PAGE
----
Failure to meet international aviation safety laws places Canadian air passengers at risk

By Greg Holbrook

Canada’s enviable air safety record is the product of years of careful oversight of the airline industry by Transport Canada.

But all that is changing with proposals from Ottawa. Safety Management Systems (SMS) are replacing the system of airline safety oversight, and legislative proposals will transfer responsibility for safety to the airline industry itself.

We’ve already seen Ottawa backing out of its safety responsibilities. As a result, Canada is breaking international safety laws set by the International Civil Aviation Organization (ICAO). Here’s how.

ICAO Standards dictate that airline companies are audited by the regulator on an annual basis.

Transport Canada policies used to require that airline companies be audited every three years.

But, as of March 2006 Transport Canada killed the National Audit program covering the 8 largest airlines in this country. This activity has not been replaced by any form of direct oversight by any part of Transport Canada. Transport Canada is fully aware of this fact and has decided to accept the associated risks.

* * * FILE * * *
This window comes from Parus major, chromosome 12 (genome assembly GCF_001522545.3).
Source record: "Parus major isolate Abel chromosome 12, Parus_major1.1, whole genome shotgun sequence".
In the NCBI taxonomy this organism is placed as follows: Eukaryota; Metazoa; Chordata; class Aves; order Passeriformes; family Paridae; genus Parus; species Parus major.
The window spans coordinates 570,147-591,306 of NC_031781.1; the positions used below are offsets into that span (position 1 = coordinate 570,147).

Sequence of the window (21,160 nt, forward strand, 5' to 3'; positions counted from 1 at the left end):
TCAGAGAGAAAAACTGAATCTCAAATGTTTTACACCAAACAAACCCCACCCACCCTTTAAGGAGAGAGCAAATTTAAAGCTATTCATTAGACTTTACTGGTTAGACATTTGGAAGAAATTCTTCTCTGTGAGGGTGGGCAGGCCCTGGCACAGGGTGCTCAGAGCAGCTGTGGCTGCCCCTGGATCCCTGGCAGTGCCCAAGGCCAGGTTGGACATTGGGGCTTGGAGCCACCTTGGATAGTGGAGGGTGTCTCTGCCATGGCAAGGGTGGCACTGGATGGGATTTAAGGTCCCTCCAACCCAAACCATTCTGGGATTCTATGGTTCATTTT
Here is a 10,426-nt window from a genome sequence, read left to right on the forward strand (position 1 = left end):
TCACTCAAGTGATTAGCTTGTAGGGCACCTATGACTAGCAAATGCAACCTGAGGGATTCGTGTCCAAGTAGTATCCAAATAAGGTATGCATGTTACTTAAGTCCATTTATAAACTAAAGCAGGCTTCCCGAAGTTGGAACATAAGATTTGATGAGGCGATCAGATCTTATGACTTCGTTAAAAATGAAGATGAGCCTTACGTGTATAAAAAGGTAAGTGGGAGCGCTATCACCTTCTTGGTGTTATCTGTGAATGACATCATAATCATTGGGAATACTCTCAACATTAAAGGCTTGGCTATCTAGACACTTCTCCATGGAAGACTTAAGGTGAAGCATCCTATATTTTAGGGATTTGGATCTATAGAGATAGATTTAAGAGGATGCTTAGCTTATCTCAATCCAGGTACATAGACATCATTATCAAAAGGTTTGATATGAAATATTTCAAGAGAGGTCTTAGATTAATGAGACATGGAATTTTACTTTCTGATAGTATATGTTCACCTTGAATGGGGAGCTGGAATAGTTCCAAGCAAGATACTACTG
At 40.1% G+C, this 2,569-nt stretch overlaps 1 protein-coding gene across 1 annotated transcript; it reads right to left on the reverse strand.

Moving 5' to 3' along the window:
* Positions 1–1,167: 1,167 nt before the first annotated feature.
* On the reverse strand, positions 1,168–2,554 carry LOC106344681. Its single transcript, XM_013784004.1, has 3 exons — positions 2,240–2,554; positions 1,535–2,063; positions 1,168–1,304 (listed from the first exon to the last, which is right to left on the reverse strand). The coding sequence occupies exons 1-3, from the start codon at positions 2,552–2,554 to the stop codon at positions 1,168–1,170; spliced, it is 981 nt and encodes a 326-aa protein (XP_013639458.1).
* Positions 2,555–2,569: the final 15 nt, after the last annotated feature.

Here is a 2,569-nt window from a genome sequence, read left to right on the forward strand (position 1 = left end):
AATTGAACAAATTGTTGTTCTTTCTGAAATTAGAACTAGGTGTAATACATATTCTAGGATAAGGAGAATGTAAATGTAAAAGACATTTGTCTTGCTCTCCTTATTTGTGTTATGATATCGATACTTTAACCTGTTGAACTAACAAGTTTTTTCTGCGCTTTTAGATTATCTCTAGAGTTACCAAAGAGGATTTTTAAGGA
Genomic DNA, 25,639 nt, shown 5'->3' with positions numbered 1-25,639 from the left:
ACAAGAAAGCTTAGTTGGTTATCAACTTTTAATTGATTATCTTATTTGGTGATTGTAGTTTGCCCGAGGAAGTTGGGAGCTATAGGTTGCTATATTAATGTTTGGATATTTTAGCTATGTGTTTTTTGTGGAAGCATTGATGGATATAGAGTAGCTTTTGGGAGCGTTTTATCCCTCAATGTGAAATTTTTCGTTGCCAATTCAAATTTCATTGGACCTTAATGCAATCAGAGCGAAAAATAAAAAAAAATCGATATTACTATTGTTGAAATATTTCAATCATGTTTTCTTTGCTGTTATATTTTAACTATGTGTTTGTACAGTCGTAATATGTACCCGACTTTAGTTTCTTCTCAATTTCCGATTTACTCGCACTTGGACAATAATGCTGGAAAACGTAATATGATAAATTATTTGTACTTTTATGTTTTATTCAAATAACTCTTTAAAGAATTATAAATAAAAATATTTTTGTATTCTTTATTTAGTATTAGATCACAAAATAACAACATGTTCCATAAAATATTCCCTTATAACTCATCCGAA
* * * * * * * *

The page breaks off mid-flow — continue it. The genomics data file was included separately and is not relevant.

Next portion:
ICAO Standards dictate that airports are audited every three years. Transport Canada policies used to require that airports be audited every five years.

As of March 2006, Transport Canada killed the National Audit program covering the 5 largest airports in this country. This activity has not been replaced by any form of direct oversight by any part of Transport Canada. Transport Canada is fully aware of this fact and has decided to accept the associated risks.

ICAO Standards require that pilots that operate aircraft internationally shall successfully complete a Pilot Proficiency Check every 6 months.

Transport Canada standards only require pilots to successfully complete a Pilot Proficiency Check once every 2years.

ICAO found Canadian in violation of this standard in their 2005 audit of Transport Canada and recommended compliance with international standards. Transport Canada has not yet done so.

To effectively protect the traveling public, the airlines cannot be left to their own devices when it comes to safety.

Safety Management Systems must be accompanied by effective regulatory oversight including the monitoring, surveillance and audits of air carriers to international standards, as mandated by international civil aviation Conventions and international agreements between Canada and ICAO member states.

Ottawa’s plans to allow the airlines to set acceptable risk levels themselves and to take over safety duties Transport Canada has performed invites increased risk for passengers. The bottom line economic considerations of the airlines will be factored into safety decisions.

Against this backdrop, it’s not surprising that the licensed pilots who work as aviation inspectors for Transport Canada would blow the whistle on their safety concerns. The public and politicians would be foolish to ignore this red flag.

Greg Holbrook is National Chair of the Canadian Federal Pilots Association